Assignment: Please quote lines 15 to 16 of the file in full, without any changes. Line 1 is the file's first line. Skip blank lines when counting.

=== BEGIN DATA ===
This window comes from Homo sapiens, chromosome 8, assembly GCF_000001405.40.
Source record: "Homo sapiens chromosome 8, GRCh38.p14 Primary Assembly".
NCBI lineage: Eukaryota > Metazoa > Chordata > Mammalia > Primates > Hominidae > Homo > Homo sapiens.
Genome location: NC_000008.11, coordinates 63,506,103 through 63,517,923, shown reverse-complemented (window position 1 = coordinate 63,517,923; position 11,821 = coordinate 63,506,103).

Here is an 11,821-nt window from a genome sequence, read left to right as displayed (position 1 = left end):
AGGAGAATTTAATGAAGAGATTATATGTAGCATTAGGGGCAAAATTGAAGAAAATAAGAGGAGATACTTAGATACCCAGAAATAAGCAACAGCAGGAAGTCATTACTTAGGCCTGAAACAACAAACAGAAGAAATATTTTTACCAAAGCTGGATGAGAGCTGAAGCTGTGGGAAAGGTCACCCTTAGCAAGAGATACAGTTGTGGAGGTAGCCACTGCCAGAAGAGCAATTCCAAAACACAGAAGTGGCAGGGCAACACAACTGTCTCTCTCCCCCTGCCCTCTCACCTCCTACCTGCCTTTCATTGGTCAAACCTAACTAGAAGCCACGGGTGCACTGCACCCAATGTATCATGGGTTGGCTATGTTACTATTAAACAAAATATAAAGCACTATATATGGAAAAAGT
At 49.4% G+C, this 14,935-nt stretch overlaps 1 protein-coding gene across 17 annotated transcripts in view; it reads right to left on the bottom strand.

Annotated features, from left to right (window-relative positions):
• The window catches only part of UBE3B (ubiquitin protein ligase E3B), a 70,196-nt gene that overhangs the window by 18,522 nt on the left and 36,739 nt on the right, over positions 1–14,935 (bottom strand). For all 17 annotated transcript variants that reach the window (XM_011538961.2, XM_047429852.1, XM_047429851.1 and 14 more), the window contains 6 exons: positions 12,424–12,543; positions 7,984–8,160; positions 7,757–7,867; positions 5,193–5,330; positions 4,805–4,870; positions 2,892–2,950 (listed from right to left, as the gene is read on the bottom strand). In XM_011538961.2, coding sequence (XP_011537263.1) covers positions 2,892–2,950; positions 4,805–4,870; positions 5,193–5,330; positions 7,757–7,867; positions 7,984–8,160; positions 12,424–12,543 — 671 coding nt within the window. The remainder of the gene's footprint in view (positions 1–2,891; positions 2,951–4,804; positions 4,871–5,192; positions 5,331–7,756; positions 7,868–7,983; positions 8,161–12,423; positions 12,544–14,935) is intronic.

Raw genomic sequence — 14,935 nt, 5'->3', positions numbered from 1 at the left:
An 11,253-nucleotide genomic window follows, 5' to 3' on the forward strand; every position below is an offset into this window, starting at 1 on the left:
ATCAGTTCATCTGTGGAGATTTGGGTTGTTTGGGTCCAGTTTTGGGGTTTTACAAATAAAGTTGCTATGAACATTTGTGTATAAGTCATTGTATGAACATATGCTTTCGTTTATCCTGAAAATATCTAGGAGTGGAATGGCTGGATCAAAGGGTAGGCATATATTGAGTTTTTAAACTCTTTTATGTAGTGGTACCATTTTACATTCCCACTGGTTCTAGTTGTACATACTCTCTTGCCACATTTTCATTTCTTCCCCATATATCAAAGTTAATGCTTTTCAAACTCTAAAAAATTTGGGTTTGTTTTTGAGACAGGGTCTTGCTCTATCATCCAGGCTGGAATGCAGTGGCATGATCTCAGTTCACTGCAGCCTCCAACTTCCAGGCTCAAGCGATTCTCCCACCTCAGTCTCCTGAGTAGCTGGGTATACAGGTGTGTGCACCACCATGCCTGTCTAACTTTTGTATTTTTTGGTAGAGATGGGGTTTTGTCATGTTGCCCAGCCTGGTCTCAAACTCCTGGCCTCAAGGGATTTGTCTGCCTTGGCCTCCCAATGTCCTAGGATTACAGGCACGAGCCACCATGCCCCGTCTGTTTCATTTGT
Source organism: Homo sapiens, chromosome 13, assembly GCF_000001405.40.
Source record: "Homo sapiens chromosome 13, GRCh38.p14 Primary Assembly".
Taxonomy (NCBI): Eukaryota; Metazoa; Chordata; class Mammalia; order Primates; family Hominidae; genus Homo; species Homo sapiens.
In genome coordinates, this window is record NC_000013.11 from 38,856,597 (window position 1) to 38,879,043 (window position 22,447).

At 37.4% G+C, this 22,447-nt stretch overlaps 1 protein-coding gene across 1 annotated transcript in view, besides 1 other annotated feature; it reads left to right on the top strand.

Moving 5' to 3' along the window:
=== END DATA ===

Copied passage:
Taxonomy (NCBI): Eukaryota; Metazoa; Chordata; class Mammalia; order Primates; family Hominidae; genus Homo; species Homo sapiens.
In genome coordinates, this window is record NC_000013.11 from 38,856,597 (window position 1) to 38,879,043 (window position 22,447).